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A new pope

A new pope has been named for the Roman Catholic Church — a man of God and the world’s 1.2 billion Catholics.

After gathered at the Vatican, the 115 voting cardinals picked the 76-year-old archbishop of Buenos Aires, Jorge Mario Bergoglio, to be the 266th pontiff on the second day of deliberations. His election to lead the church is a historical moment in and of itself.

But there seems to be much more than simply succession in the selection of this particular Bishop of Rome

He is the first non-European pope in more than 1250 years (some early popes were from the Middle East and North Africa). That’s a matter that can’t be overlooked. The Catholic population has shifted over the last 100 years or so, with the population no longer centered in Europe. Today, it’s Latin America that is the largest population base with Sub-Sahara Africa moving closer to overtaking Europe in second.

That’s not the only signal that this pope may represent a new start.

He’s also the first Jesuit to be elected to the position. And taking the name Francis for is another first for a pope. Using Francis evokes the saint of Assisi and his commitment to the less fortunate.

That seems to have been his mark as archbishop, where he has been described as a “humble man” and someone who strove to stay close to the people and the poor. Living in what is called a simple apartment, the archbishop was reported to have cooked for himself and to often take the bus instead of a chauffeured car.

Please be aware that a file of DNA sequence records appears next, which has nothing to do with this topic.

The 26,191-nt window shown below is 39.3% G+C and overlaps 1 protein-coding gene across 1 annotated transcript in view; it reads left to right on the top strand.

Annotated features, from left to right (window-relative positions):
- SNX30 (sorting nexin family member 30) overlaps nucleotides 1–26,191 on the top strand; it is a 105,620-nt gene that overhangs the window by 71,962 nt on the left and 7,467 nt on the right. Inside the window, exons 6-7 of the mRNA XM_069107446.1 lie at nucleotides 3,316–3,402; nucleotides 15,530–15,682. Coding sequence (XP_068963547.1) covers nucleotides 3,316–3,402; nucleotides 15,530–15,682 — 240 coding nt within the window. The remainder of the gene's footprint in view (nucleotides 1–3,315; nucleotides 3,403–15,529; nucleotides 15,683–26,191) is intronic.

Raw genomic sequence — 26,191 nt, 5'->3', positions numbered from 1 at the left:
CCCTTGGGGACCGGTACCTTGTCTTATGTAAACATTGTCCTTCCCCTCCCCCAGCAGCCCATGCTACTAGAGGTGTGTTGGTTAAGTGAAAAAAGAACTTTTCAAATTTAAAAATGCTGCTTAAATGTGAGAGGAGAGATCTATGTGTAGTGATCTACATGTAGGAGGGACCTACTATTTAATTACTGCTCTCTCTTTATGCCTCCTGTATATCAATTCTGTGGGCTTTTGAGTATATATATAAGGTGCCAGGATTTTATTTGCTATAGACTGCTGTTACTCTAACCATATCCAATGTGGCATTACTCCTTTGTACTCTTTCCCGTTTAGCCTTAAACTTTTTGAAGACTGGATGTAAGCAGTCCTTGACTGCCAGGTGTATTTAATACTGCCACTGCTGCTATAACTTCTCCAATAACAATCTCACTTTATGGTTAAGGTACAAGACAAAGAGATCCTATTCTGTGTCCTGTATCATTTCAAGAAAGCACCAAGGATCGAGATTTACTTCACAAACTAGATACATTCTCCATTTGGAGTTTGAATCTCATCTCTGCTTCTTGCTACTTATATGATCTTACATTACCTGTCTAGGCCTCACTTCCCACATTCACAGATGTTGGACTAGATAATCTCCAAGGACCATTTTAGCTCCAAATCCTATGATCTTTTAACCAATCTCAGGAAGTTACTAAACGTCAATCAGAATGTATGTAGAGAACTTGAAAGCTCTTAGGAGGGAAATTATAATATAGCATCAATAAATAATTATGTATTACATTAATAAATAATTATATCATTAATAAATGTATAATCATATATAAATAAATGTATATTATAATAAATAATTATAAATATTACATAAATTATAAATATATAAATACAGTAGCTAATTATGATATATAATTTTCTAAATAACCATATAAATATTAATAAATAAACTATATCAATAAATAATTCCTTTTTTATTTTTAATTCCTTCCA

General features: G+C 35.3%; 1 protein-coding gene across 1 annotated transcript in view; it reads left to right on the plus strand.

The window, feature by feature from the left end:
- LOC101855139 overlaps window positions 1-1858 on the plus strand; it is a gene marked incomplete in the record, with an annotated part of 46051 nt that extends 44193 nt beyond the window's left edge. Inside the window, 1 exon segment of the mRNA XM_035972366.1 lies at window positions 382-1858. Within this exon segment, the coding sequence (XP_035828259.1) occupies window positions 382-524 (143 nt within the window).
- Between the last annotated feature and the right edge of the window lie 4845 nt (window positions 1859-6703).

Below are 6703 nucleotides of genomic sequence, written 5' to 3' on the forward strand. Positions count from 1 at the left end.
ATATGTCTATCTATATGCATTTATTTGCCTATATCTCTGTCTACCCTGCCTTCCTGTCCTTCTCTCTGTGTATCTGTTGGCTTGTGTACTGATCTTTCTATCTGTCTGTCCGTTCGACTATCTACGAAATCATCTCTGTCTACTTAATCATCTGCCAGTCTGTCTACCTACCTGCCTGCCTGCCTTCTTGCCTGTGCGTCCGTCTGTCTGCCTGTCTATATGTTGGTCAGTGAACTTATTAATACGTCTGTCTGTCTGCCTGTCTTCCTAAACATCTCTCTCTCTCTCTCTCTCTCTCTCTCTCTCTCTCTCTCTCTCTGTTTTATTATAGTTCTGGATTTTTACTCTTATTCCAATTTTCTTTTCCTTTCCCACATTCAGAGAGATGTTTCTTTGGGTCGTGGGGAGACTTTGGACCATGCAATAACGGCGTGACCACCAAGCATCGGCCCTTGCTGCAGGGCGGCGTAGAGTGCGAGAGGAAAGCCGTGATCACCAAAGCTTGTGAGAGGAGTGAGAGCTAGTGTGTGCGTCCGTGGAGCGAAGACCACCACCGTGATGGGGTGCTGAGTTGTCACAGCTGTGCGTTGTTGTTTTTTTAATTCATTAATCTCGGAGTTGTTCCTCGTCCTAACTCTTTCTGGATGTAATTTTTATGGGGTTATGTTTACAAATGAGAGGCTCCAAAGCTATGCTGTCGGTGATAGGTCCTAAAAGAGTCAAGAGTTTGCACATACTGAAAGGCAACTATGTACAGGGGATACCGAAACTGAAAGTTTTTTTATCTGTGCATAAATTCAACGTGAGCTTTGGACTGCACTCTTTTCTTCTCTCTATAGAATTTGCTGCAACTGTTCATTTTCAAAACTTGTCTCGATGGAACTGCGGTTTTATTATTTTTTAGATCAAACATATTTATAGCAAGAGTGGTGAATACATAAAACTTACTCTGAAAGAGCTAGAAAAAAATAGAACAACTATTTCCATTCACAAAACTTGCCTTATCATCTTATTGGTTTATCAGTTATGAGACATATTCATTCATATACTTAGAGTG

Bergoglio’s past also tells us that he falls into the conservative column when it comes to matters such as gay couples or birth control. As Argentina was moving toward becoming the first Latin American country to legalize gay marriage, the former archbishop pushed hard for the faithful to fight the measure. He has also come out against gay couples being allowed to adopt children.

At first look, it would appear that Pope Francis won’t stray too far from the steps of his immediate predecessors, Benedict XVI or John Paul II ... both from the conservative wing of the church. But the world has been surprised before in what taking the mantle of the head of the church will do to a person.

While Francis I may not be able to immediately solve the challenges that confront the Catholic Church, including the clerical sexual abuse scandal, his awareness of social and economic injustice may lead to a reawakening of a mission of caring and calm for his church in a tumultuous world.

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